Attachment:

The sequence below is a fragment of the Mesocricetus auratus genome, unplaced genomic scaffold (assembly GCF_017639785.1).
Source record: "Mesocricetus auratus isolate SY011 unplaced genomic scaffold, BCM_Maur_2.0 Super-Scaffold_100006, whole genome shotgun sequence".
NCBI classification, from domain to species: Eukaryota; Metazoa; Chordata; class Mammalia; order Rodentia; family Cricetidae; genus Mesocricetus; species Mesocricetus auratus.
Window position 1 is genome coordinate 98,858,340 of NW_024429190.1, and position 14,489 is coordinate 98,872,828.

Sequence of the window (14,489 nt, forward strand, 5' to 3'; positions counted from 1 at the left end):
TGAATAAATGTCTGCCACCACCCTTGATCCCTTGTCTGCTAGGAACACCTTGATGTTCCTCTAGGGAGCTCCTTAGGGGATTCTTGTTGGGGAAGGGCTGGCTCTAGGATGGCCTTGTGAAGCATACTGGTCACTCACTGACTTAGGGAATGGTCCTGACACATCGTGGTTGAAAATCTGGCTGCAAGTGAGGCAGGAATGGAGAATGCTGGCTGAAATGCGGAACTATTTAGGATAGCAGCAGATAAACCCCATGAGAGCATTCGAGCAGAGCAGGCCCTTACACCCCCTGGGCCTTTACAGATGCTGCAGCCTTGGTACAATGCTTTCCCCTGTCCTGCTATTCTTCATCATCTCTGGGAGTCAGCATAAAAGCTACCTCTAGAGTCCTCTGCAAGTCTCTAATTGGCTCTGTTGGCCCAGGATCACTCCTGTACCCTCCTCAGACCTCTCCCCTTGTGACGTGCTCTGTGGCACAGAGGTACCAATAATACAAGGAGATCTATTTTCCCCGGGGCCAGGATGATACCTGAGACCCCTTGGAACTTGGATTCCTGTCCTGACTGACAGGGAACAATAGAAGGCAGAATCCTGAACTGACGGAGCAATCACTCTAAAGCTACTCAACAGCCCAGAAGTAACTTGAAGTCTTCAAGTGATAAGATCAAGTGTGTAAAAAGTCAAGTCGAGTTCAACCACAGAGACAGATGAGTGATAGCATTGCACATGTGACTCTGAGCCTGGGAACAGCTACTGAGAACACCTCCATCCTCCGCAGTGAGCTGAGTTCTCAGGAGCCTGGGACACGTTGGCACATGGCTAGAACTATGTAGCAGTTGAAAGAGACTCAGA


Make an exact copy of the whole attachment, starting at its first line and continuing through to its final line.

The sequence below is a fragment of the Mesocricetus auratus genome, unplaced genomic scaffold (assembly GCF_017639785.1).
Source record: "Mesocricetus auratus isolate SY011 unplaced genomic scaffold, BCM_Maur_2.0 Super-Scaffold_100006, whole genome shotgun sequence".
NCBI classification, from domain to species: Eukaryota; Metazoa; Chordata; class Mammalia; order Rodentia; family Cricetidae; genus Mesocricetus; species Mesocricetus auratus.
Window position 1 is genome coordinate 98,858,340 of NW_024429190.1, and position 14,489 is coordinate 98,872,828.

Sequence of the window (14,489 nt, forward strand, 5' to 3'; positions counted from 1 at the left end):
TGAATAAATGTCTGCCACCACCCTTGATCCCTTGTCTGCTAGGAACACCTTGATGTTCCTCTAGGGAGCTCCTTAGGGGATTCTTGTTGGGGAAGGGCTGGCTCTAGGATGGCCTTGTGAAGCATACTGGTCACTCACTGACTTAGGGAATGGTCCTGACACATCGTGGTTGAAAATCTGGCTGCAAGTGAGGCAGGAATGGAGAATGCTGGCTGAAATGCGGAACTATTTAGGATAGCAGCAGATAAACCCCATGAGAGCATTCGAGCAGAGCAGGCCCTTACACCCCCTGGGCCTTTACAGATGCTGCAGCCTTGGTACAATGCTTTCCCCTGTCCTGCTATTCTTCATCATCTCTGGGAGTCAGCATAAAAGCTACCTCTAGAGTCCTCTGCAAGTCTCTAATTGGCTCTGTTGGCCCAGGATCACTCCTGTACCCTCCTCAGACCTCTCCCCTTGTGACGTGCTCTGTGGCACAGAGGTACCAATAATACAAGGAGATCTATTTTCCCCGGGGCCAGGATGATACCTGAGACCCCTTGGAACTTGGATTCCTGTCCTGACTGACAGGGAACAATAGAAGGCAGAATCCTGAACTGACGGAGCAATCACTCTAAAGCTACTCAACAGCCCAGAAGTAACTTGAAGTCTTCAAGTGATAAGATCAAGTGTGTAAAAAGTCAAGTCGAGTTCAACCACAGAGACAGATGAGTGATAGCATTGCACATGTGACTCTGAGCCTGGGAACAGCTACTGAGAACACCTCCATCCTCCGCAGTGAGCTGAGTTCTCAGGAGCCTGGGACACGTTGGCACATGGCTAGAACTATGTAGCAGTTGAAAGAGACTCAGA